[OPE-L:25] [OPE-L:247] Re: Re: Re: Chapter 1

Thu, 29 Oct 1998 10:11:07 +0000

>Just so that I am not misunderstood, my point has been that to consider
>exchange as a relation satisfying the conditions of an equivalence class is
>not self-obvious, and indeed seems unnecessarily restrictive. I do not
>want to be interpreted as saying that exchange should be characterized by
>the relation of "indifference". That doesn't make any sense. But
>obviously many Marxists want to see exchange characterized by the relation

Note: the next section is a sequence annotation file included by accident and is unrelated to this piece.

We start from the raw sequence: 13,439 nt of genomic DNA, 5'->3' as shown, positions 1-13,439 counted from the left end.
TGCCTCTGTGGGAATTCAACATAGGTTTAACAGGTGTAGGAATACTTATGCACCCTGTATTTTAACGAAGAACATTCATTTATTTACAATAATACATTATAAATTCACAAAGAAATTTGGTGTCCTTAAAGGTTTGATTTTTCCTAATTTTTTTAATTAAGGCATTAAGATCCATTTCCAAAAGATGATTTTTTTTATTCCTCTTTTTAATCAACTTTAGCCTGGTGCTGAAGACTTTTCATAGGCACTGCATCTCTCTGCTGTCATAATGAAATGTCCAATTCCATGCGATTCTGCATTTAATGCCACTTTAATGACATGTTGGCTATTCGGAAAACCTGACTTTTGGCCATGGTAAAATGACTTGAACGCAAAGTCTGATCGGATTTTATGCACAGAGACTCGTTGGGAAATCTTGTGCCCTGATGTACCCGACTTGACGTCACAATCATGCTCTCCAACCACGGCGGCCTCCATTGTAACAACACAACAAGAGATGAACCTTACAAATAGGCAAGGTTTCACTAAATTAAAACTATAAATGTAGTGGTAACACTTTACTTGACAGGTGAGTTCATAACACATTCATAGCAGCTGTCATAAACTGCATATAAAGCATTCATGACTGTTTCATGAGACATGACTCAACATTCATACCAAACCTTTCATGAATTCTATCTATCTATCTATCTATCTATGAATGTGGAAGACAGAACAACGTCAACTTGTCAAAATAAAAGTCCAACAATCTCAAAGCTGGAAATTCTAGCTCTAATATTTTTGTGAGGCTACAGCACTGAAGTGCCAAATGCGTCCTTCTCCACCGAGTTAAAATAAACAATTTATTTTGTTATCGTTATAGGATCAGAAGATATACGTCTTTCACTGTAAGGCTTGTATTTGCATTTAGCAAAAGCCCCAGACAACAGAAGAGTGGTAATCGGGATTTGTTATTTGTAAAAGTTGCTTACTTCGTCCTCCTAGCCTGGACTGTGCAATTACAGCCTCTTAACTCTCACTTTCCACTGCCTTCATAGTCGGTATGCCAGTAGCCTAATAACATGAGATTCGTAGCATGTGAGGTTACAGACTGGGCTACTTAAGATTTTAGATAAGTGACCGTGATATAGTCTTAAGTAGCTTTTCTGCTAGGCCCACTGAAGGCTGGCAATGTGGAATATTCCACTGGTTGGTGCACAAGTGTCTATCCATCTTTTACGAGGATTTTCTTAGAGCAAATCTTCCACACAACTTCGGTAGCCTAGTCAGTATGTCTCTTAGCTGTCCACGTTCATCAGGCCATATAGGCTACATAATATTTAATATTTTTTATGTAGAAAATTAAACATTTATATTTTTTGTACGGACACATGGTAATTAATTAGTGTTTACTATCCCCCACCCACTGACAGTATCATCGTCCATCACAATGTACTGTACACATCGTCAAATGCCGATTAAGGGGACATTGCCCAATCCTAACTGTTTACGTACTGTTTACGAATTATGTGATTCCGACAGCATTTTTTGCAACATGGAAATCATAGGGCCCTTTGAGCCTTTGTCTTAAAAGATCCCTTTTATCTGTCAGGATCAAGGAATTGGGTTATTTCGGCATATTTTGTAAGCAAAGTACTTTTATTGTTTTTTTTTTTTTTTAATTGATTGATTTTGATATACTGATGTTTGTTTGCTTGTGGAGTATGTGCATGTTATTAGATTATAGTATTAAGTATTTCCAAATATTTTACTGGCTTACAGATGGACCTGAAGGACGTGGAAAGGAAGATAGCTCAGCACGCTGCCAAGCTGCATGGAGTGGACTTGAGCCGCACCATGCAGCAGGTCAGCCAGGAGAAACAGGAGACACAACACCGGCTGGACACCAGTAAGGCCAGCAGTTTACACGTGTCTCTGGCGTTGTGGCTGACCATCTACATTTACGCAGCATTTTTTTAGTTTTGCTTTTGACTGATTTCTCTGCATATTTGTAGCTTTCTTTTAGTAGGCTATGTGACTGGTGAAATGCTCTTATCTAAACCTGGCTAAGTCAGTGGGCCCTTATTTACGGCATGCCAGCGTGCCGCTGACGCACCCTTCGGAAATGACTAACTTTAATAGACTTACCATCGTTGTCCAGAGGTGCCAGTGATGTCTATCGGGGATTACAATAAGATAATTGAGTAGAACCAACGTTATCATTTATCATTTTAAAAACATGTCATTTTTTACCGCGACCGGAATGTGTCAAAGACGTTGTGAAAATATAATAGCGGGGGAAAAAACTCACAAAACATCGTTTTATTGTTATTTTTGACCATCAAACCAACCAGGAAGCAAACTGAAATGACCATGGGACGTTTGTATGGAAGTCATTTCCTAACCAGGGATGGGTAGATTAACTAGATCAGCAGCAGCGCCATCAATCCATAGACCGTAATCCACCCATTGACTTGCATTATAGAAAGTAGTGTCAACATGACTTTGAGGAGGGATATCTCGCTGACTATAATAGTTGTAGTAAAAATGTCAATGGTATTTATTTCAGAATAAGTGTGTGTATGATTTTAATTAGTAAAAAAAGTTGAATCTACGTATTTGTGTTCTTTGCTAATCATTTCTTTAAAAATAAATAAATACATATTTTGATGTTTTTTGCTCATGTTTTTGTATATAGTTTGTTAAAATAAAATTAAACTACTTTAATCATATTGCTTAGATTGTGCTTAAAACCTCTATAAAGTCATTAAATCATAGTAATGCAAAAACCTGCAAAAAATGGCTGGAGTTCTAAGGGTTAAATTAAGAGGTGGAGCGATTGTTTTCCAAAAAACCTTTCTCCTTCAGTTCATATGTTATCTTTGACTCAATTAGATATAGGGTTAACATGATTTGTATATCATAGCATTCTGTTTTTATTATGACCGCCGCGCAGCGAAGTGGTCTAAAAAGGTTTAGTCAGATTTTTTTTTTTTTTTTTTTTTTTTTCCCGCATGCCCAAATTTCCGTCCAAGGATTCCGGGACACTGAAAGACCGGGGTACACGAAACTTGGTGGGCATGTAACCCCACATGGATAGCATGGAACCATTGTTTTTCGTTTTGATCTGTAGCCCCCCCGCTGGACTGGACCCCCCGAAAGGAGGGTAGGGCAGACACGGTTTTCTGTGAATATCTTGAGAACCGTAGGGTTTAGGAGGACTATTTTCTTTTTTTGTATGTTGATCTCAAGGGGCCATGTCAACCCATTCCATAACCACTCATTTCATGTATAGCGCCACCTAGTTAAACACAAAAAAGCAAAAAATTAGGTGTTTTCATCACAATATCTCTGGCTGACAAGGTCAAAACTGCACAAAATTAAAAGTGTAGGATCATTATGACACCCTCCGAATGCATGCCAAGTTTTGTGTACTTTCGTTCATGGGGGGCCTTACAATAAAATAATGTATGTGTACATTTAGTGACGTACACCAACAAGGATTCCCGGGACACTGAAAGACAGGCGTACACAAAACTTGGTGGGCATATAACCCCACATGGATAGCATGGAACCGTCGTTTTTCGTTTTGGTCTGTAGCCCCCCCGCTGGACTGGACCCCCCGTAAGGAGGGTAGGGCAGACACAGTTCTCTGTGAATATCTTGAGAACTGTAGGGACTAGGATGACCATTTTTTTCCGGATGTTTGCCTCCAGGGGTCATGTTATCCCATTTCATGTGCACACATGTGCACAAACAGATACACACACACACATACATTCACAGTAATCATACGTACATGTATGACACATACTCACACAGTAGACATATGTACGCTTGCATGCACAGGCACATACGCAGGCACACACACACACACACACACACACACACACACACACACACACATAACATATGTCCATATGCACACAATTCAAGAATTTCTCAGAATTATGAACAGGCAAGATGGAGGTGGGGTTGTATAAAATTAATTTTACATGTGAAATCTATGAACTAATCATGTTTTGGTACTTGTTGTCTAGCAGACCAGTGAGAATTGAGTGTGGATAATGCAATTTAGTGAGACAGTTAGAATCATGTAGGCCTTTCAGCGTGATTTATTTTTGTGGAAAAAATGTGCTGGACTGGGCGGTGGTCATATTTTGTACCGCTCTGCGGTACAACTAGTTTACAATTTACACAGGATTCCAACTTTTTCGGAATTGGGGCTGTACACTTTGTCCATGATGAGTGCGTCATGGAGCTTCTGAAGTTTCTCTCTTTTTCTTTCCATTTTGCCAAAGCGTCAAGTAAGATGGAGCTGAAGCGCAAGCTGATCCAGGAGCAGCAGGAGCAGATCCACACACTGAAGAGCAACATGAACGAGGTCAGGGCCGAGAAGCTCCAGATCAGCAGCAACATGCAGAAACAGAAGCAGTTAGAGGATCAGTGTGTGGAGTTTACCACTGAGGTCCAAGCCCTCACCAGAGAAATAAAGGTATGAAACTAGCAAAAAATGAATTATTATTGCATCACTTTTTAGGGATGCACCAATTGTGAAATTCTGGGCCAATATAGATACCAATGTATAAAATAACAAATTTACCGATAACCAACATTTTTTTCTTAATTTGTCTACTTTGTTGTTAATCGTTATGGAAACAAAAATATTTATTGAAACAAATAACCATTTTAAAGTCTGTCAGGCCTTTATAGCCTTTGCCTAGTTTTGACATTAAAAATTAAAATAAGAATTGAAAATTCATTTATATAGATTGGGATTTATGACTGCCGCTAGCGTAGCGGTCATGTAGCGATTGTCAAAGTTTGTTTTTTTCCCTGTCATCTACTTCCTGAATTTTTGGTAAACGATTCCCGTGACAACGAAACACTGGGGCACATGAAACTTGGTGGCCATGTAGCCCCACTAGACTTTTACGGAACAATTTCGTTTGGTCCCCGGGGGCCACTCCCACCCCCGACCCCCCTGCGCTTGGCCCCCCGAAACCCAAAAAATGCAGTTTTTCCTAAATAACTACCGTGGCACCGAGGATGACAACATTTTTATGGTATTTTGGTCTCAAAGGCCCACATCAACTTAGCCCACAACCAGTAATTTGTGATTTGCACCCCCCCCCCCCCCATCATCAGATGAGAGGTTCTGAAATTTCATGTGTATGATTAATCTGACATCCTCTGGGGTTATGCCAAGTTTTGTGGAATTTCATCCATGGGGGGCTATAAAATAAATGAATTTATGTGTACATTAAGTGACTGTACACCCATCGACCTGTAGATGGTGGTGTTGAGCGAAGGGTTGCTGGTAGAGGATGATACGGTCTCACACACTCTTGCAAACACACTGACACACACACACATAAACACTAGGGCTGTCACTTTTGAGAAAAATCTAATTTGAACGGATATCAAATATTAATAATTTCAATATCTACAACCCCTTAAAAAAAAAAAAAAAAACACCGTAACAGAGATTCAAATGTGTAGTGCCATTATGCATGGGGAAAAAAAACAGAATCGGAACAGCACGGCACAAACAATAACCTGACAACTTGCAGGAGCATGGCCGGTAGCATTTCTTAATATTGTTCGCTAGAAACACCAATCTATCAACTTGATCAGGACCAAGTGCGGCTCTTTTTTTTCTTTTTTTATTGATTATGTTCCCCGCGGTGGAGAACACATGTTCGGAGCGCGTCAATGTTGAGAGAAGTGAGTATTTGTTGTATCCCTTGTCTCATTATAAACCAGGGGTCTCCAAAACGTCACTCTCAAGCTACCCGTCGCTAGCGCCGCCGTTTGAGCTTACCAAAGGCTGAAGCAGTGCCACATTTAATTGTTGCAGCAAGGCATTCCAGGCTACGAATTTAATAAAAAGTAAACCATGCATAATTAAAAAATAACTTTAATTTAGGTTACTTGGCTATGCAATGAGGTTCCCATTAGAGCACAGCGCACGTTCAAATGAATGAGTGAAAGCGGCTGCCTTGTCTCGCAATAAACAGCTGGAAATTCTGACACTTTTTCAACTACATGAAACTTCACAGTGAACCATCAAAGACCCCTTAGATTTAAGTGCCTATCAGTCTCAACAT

>of equality, which brings us into the realm of a third substance, different
>from each commodity, but common to both (abstract labor).
>OK, but (a) why put that structure on exchange and not some other?, or (b)
>what economic laws push us towards equality being conceived as an exchange?
>(it can't LTV propositions of values relations to prices because those can
>and are shown independent of the assumption of exchange as an equality.)

I am saying something slightly different. I am saying that the metric behind
the equivalence sets of commodity bundles is one that is characteristic
of a scalar conservation law. In principle one could have other metrics
that would impose an ordering on the equivalence sets, a Euclidean one
for example, but these would be incompatible with a consistent
system of commodity exchange.
Paul Cockshott Dept Computer Science University of Glasgow